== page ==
Inequity responses of monkeys modified by effort.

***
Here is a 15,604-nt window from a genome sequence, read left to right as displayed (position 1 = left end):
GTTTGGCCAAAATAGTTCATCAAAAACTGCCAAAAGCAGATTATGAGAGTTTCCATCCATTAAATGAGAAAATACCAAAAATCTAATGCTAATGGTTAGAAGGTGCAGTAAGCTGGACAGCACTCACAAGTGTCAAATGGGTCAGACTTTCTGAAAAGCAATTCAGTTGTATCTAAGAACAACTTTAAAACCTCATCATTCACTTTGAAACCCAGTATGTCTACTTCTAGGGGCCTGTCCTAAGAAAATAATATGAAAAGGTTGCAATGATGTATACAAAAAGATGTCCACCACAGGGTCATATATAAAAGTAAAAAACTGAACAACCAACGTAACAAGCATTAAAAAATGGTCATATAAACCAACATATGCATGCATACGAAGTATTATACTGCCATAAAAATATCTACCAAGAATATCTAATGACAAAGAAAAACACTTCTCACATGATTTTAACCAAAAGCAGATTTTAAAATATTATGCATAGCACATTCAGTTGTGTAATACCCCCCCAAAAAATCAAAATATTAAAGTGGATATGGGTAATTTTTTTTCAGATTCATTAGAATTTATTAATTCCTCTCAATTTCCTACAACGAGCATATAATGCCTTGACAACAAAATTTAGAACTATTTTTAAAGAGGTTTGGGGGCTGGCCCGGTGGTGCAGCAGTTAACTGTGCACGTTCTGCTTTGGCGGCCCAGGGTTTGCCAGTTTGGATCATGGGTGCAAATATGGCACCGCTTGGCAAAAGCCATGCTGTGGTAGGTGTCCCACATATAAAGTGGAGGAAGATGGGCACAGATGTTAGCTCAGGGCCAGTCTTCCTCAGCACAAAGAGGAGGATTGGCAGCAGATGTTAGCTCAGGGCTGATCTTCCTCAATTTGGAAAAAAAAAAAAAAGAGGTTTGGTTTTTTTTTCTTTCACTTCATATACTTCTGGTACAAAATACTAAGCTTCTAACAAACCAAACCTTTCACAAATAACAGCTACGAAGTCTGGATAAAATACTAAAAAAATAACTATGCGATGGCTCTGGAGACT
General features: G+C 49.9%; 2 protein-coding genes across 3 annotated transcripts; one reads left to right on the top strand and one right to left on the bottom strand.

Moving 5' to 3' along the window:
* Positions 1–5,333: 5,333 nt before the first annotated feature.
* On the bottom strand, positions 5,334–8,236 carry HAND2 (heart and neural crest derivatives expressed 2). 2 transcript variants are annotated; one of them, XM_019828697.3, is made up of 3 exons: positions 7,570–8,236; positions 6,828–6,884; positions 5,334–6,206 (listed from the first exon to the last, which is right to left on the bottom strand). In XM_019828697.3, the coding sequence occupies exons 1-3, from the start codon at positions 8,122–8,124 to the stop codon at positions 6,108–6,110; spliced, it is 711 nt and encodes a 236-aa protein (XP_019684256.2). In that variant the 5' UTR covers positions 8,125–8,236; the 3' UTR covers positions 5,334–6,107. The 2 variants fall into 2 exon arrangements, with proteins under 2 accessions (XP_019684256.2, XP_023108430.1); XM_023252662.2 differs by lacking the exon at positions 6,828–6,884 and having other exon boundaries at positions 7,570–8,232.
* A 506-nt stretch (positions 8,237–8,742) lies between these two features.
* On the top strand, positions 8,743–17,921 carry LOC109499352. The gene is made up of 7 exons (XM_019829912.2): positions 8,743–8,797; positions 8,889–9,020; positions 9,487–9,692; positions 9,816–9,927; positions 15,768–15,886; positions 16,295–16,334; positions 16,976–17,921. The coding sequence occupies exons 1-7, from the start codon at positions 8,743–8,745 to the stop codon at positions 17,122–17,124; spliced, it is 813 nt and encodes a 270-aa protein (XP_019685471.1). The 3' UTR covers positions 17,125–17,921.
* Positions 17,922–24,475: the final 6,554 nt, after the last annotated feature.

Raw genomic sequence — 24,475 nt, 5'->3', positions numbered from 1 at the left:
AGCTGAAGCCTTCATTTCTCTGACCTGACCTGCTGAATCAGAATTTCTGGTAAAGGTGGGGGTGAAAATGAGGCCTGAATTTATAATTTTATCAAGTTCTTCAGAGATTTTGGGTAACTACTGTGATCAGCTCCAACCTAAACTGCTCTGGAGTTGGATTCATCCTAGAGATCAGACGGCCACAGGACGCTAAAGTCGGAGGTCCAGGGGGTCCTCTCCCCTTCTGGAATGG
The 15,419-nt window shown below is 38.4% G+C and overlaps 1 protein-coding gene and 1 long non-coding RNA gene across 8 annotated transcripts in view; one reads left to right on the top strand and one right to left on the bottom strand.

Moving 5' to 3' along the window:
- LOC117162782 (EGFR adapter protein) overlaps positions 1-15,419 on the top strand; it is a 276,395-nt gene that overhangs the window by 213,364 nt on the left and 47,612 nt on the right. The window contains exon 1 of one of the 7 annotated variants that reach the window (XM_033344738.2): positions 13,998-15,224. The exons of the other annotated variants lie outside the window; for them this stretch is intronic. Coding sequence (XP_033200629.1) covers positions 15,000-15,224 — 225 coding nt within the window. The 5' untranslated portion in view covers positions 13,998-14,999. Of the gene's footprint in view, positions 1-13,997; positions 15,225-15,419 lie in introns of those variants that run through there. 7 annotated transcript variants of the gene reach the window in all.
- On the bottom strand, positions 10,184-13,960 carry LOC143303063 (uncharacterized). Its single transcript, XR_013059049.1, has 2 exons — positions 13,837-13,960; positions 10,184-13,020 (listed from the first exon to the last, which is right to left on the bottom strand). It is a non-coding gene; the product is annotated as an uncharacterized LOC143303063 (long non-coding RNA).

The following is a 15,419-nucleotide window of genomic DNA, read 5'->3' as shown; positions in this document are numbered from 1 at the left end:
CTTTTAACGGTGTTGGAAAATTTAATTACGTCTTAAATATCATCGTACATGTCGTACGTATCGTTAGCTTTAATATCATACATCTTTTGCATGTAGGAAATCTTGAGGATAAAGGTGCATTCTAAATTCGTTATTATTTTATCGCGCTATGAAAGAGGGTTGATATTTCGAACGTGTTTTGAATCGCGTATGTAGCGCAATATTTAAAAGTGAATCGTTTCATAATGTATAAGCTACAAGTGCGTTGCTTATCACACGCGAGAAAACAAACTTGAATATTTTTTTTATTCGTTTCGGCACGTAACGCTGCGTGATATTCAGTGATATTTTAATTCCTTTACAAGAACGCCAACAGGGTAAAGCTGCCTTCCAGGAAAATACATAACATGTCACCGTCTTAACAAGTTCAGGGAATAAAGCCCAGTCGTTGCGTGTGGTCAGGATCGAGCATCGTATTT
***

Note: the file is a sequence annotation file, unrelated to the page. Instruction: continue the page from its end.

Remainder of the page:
Without joint benefits, joint actions could never have evolved. Cooperative animals need to monitor closely how large a share they receive relative to their investment toward collective goals. This work documents the sensitivity to reward division in brown, or tufted, capuchin monkeys (Cebus apella). In addition to confirming previous results with a larger subject pool, this work rules out several alternative explanations and adds data on effort sensitivity. Thirteen adult monkeys exchanged tokens for rewards, showing negative reactions to receiving a less-favored reward than their partner. Because their negative reaction could not be attributed to the mere visibility of better rewards (greed hypothesis) nor to having received such rewards in the immediate past (frustration hypothesis), it must have been caused by seeing their partner obtain the better reward. Effort had a major effect in that by far the lowest level of performance in the entire study occurred in subjects required to expend a large effort while at the same time seeing their partner receive a better reward. It is unclear whether this effort-effect was based on comparisons with the partner, but it added significantly to the intensity of the inequity response. These effects are as expected if the inequity response evolved in the context of cooperative survival strategies.